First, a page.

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 Wellness

Helping patients with cancer find their new normal

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“Ever since my cancer diagnosis, I’ve been trying to continue to live my life,” said Beth Mills. “People who I work with and my friends in general, they don’t understand the importance of normalcy when you’re going through this.” 

For Beth, that means daily walks with her husband and their two dogs along Pennsy Trail, shopping with her daughter Emily who’s a freshman at Greenfield Central, and the escape of a great book. 

“Reading is a big part of my life,” she said. “Everybody should read because your imagination is so much bigger than any movie you could go see.” 

Beth said she inherited her love of books from her mom, who always spent her weekends reading in the swing in their backyard when she was growing up. “She was always engrossed in books,” Beth said. “I remember thinking, what’s so great about books? Then I found A Tree Grows in Brooklyn when I was in fifth grade, and I’ve been in love with them ever since.”

Tell it to me straight

Last March, at the outset of the COVID-19 pandemic, Beth noticed a firmness and redness in her breast. She was worried she might have an infection or a rash. So she reached out to her OBGYN, who scheduled a mammogram.

The doctors recognized her cancer immediately. “I didn’t know they could diagnose you with just a mammogram,” Beth said. “I thought they’d need a biopsy. The doctor came in and said, ‘I’m sorry to tell you. You have cancer.’”

Her thoughts immediately turned to Emily. “It’s strange. I didn’t think about myself. I thought about my daughter, and the sadness of having to tell her.” she said, “She’s enduring her most impressionable years right now. It still makes me emotional thinking about that.”  

Next, Beth met with surgeon Dr. Timothy Goedde, who informed her that she had a rare form of the disease called inflammatory breast cancer that only shows up in about 2% of patients. 

“I’m the kind of gal you just need to be straight up with,” Beth said. “Dr. Goedde was great from the get-go. He let me know how it’s going to be. He told me it was aggressive, it was rare, but it was curable.”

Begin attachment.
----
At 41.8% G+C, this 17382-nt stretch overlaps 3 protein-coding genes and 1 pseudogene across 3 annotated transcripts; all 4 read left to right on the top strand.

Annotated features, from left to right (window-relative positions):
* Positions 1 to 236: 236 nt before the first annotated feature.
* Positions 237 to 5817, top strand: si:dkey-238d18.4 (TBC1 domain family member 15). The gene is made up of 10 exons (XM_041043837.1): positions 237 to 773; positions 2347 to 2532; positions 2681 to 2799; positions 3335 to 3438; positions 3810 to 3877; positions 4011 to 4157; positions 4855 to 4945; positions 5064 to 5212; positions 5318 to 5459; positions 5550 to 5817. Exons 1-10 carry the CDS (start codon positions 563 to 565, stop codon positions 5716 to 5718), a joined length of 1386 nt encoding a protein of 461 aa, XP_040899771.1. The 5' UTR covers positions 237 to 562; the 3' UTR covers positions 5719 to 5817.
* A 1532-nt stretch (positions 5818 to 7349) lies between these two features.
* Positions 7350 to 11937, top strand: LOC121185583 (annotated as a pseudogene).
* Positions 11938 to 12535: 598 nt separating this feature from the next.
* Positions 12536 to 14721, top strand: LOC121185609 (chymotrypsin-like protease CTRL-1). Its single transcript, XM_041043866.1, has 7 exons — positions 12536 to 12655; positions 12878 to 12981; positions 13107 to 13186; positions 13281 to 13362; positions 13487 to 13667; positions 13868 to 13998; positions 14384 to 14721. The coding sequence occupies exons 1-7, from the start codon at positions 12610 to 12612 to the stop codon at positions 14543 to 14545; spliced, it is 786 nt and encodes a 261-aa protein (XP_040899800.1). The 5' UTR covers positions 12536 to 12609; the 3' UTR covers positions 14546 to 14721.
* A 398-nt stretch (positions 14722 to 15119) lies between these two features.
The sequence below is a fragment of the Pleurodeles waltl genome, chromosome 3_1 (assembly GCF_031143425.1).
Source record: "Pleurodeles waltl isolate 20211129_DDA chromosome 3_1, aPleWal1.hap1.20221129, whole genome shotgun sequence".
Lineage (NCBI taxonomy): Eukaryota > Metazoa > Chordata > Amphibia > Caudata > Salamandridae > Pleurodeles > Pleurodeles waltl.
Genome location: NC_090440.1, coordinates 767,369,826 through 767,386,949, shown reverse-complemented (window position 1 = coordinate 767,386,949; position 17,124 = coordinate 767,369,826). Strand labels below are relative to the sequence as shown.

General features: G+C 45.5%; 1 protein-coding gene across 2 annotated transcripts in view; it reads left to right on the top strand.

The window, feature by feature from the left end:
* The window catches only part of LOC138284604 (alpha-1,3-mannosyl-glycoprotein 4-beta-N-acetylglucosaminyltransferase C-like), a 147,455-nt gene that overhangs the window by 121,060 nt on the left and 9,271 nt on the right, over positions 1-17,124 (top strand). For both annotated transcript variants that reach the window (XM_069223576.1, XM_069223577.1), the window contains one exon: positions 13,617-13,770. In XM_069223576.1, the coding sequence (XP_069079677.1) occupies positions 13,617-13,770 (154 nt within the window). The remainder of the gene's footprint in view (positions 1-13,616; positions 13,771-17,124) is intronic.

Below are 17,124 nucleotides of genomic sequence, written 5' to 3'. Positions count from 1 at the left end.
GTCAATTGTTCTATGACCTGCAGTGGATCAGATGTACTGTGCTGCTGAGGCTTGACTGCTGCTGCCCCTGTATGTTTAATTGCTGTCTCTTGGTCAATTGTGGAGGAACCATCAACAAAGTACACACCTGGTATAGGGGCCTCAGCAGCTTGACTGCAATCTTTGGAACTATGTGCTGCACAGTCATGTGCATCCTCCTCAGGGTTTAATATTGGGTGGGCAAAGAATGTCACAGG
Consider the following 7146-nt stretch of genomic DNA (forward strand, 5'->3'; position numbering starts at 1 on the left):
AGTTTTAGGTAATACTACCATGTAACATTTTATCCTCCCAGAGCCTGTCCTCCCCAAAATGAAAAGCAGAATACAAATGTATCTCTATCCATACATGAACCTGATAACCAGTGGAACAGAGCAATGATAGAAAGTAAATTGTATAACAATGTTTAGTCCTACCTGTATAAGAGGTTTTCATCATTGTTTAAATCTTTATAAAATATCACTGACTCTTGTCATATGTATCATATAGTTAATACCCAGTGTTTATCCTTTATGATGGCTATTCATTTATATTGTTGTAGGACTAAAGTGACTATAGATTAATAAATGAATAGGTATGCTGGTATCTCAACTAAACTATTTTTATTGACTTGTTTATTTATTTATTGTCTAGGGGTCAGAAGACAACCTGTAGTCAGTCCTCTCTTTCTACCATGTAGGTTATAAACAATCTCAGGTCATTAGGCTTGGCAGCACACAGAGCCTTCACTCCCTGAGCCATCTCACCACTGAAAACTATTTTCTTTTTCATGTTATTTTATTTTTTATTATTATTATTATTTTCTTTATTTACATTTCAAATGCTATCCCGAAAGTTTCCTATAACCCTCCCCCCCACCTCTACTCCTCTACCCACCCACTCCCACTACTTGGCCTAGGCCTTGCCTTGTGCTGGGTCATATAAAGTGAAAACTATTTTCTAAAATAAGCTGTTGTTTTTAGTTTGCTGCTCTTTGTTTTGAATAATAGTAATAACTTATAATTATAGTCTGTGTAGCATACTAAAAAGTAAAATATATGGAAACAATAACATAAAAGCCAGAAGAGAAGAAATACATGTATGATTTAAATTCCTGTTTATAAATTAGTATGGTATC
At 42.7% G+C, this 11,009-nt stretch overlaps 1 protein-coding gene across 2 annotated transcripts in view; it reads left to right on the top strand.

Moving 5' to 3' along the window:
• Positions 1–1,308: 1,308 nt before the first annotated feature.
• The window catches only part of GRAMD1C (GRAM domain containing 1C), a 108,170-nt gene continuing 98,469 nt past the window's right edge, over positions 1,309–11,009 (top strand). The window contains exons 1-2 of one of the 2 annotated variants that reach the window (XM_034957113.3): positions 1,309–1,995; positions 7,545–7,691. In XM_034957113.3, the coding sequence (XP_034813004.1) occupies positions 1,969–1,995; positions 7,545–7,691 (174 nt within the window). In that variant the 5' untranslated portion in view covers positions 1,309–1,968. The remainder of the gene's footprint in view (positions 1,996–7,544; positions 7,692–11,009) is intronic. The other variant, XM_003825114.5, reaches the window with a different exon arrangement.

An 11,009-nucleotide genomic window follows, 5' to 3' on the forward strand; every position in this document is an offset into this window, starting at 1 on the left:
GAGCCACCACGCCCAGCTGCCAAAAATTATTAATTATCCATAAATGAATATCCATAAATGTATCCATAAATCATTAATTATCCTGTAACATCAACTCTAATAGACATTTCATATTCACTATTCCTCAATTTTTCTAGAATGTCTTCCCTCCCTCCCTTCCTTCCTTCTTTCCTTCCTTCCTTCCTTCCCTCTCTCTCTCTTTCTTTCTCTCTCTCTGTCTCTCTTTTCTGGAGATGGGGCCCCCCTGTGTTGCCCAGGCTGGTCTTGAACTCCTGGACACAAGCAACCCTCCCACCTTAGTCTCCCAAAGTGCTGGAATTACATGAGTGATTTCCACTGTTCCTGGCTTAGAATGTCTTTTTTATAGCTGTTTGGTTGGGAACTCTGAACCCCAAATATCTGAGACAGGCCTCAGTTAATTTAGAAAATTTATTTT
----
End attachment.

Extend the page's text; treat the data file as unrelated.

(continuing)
Finding strength close to home

Beth credits her team at Sue Ann Wortman Cancer Center and its proximity to her home in Greenfield with her ability to hold onto some sense of normalcy over the last year. It takes her just eight minutes to get from her door to her treatment. 

“Being able to go back and forth like that to the hospital, it’s weird to say, but it’s a normal thing,” she said. “ Every other Wednesday, I go get my chemo, and they just make it so easy to check in. It’s like you’re going to see part of your family, and they’re going to take care of you.” 

She knows she has a long road ahead of her, but Beth remains optimistic. She said she learned to approach her treatment with a positive attitude from her brother, who has been cancer free since fighting colon cancer at Hancock Health 20 years ago.

“He has been a rock to me, and he’s given me lots of good advice,” she said. “He told me my attitude would have a lot to do with my healing process. I believe I’m going to get better. I’m in good hands. This treatment is going to work, and I’m going to be in remission this time next year. So why dwell on the negative?” 

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